Reaching Out: Mental Health Resources on Campus


On Nov. 4, 2019, president Ruth Watkins announced a $150 million commitment from the Jon M. and Karen Huntsman family to establish the Huntsman Mental Health Institute at the University of Utah. (Courtesy of the University of Utah)

By Ivana Martinez and Natalie Colby


Across the University of Utah there are numerous resources for students to access — including programs that focus on mental and physical health and well-being.

In Utah, there has been a state-wide effort to address and destigmatize mental health. The initiative comes from Utah’s high suicide rates in past years. As incoming students find themselves adjusting to life at U, juggling classes, homework and work — there are organizations that can help facilitate the transition to university life.

The Women’s Resource Center

The Women’s Resource Center was founded in 1971 by women’s faculty and staff can be found in the union. Kristy Bartley, a counseling coordinator, works at the women’s resource center to help students address their needs.

Students can come in for more than just counseling. Bartley explained the resource center is also there to help with financial needs, advocacy and emergency grants. 

Around the nation, there’s a recurring problem with counseling services — the waitlist. The waitlist can take centers several weeks to months to see a new student. Bartley acknowledged this issue in counseling services. 

“[It’s] an ongoing problem, because we can’t hire ourselves out of a waitlist. We know that. Although we have just hired someone who started last week,” Bartley said. 

The Daily Utah Chronicle reached out to the university counseling center to speak on this issue, they did not comment at this time. 

There are various factors that influence the waitlist period. Bartley said it depends on what time during the semester students come in. She said there’s more availability at the beginning of the semester than in the middle.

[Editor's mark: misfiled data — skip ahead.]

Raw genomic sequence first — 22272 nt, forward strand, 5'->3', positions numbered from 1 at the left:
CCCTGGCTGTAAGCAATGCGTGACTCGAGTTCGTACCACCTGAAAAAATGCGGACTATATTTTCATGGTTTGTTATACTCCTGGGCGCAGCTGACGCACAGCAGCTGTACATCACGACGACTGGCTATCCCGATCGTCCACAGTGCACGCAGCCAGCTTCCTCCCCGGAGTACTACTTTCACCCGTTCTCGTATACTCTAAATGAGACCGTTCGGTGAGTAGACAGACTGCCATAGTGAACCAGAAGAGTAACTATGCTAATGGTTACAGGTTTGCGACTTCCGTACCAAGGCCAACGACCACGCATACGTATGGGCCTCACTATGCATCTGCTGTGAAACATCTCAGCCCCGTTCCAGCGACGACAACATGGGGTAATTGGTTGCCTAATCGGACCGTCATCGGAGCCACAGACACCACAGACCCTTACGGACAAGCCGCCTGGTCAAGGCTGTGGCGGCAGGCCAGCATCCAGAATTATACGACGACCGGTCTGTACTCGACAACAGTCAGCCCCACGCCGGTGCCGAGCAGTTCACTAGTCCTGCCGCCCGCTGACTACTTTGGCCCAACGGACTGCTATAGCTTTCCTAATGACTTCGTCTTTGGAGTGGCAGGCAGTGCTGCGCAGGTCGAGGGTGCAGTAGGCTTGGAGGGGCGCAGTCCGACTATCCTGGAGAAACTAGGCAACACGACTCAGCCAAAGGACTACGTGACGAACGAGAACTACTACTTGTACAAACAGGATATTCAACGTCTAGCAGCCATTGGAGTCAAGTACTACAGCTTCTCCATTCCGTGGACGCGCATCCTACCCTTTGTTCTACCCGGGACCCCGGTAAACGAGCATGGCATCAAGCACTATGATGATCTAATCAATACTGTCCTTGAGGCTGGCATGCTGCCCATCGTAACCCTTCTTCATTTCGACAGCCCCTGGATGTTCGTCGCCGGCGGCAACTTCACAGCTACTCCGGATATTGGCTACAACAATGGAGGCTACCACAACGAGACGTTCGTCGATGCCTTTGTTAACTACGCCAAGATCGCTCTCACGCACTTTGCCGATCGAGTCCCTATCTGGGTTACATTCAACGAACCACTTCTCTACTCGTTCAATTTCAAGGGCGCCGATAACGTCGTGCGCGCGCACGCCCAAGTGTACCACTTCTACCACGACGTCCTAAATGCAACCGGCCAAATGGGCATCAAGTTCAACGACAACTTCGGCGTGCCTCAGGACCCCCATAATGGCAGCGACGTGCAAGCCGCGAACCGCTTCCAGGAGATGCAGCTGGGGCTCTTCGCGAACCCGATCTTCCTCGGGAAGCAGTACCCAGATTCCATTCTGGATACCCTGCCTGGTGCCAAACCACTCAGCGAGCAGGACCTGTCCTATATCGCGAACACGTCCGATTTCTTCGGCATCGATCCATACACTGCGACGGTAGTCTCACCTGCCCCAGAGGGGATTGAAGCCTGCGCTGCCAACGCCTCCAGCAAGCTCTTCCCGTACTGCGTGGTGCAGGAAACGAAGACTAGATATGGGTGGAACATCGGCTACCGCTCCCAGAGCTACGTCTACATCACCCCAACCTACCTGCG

“That’s also true for all of the counseling resources on campus. You know, in the beginning, everybody has time on their schedule, by mid-semester or right before midterms, things are full. And so, I would say that it could be you know, as much as two or three weeks and we’ve had people come in and do the initial contact but they don’t do an intake until we’re ready. Until we have a space,” Bartley said. 

The counseling process for the WRC involves a weekly series called an initial contact. The initial contact is a 15-minute meeting with a counselor which helps assess what a student might need and the best way to help them whether that be through counseling or another resource. 

The women’s clinical team is made up of seven individuals. Bartley said they do all kinds of case management, which includes helping students find housing and assisting in writing letters for students with special accommodations.

“You know, anything that a student needs, we try and meet that need. And we have wraparound services, we have an education specialist and so we’re trying to make sure that we’re doing a more holistic job in supporting the students,” Bartley said.